Out of the old, into the new Essex school Once principal says go, students don't look back at 70-year-old building

November 29, 1995|By Mary Maushard | Mary Maushard,SUN STAFF

"Boys and girls, take one last look at your classroom. Kiss it goodbye. It's a new adventure," said Principal James Wolgamott as he concluded yesterday's morning announcements.

BTC The countdown was over. No numbers were left in the windows above the front door of Essex Elementary School to mark the last days of the school. Instead, the sign said, "We move."

And, by 9:30 a.m., more than 500 Essex youngsters were moving into their new school, built just behind the old place on Mace Avenue.

With a few waves, but no backward glances, the youngsters left behind the 70-year-old, problem-filled building and greeted their new school with a rolling chorus of "coo-o-o-l" as class after class came through the front door.

"I thought it would be bigger, but it's pretty nice," said fifth-grader Kenny Carter.

"It's terrific," said Michael Dark, as he unpacked his belongings in his new second-grade classroom. "Where's the sink?"

The sink, with a drinking fountain, was a big draw in Becky Wood's class. So were the telephone the students couldn't touch and the brown chalkboards.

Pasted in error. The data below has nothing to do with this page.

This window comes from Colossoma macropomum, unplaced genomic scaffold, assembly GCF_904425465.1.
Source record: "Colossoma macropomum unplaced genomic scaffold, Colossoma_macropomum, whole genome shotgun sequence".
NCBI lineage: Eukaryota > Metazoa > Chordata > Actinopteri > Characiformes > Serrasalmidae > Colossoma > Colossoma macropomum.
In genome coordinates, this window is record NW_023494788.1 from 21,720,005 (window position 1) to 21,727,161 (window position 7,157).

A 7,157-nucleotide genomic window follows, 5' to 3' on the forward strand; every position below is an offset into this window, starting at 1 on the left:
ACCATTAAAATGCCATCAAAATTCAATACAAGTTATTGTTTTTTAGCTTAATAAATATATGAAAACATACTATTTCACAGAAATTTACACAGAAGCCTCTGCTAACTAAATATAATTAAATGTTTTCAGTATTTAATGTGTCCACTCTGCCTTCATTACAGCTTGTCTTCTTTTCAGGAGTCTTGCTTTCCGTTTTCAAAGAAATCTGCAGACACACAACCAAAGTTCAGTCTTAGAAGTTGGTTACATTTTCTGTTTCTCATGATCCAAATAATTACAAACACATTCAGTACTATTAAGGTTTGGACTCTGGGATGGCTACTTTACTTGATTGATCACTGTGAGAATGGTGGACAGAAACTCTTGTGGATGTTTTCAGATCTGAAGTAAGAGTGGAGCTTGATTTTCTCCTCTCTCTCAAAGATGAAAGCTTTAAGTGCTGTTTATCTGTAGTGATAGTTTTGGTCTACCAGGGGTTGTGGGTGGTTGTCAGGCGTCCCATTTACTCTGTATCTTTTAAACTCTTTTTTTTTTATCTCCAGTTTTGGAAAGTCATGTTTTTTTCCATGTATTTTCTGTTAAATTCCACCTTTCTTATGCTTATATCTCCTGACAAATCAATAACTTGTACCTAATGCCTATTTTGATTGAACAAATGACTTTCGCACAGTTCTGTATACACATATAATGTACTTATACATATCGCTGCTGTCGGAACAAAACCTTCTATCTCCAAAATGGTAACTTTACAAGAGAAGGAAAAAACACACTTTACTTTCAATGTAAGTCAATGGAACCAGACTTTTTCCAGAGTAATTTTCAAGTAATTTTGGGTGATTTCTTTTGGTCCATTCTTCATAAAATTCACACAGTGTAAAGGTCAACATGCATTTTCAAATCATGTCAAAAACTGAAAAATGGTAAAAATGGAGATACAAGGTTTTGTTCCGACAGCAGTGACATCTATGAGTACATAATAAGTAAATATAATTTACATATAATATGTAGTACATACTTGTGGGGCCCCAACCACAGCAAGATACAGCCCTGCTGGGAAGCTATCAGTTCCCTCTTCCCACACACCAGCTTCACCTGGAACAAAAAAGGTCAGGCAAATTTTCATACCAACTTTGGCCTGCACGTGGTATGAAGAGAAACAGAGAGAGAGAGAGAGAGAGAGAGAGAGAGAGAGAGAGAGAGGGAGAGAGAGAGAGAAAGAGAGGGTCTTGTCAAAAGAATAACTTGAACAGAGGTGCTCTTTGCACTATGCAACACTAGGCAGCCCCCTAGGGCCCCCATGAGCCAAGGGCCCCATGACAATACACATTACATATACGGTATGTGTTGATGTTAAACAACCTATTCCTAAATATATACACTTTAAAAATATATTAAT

But Mrs. Wood's class clearly liked the red lockers best. In the old school, the youngsters had cubbies and coatrooms. Now, they had lockers, like big kids.

"Our new classroom is beautiful and clean," wrote second-grader Sima Pater-Rov as she tackled her first assignment -- a journal entry -- in the new school. "I like it because it has lots of new stuff."

OC That "stuff" includes science and computer laboratories, a tele

vision studio and an elevator. "This is the elevator; this is the elevator you will not be using," Mrs. Wood said. Beyond all that, the building has the potential for enough technology to get students well into the next century, its designers say.

But on their first day at the new Essex, Mrs. Wood's youngsters wanted to know where the supplies from the old classroom were kept, what all those outlets in the walls were for and -- most important -- where were the bathrooms and could they go.

It was an orderly opening of the long-awaited -- and, some say, overdue -- school. Within a half-hour, many classes were at work. Parents and other adults who gathered to watch the children's parade were invited in for a quick look. They also had lots of praise.

"Everybody just thinks this is beautiful," said Theresa Napieralski, whose granddaughter attended Essex until last year.

"They've got a lot more room. I already got lost once," said Rhonda Hans, an Essex alumna and mother of a second-grader. Mrs. Hans, who graduated in 1967, considered yesterday bittersweet as she remembered old times and former teachers amid the excitement of the new building.

However, few in the crowd longed for the old. Most seemed to feel like Kenny Carter.

When asked if he would miss his old school, the fifth-grader said, "Well, actually, no."

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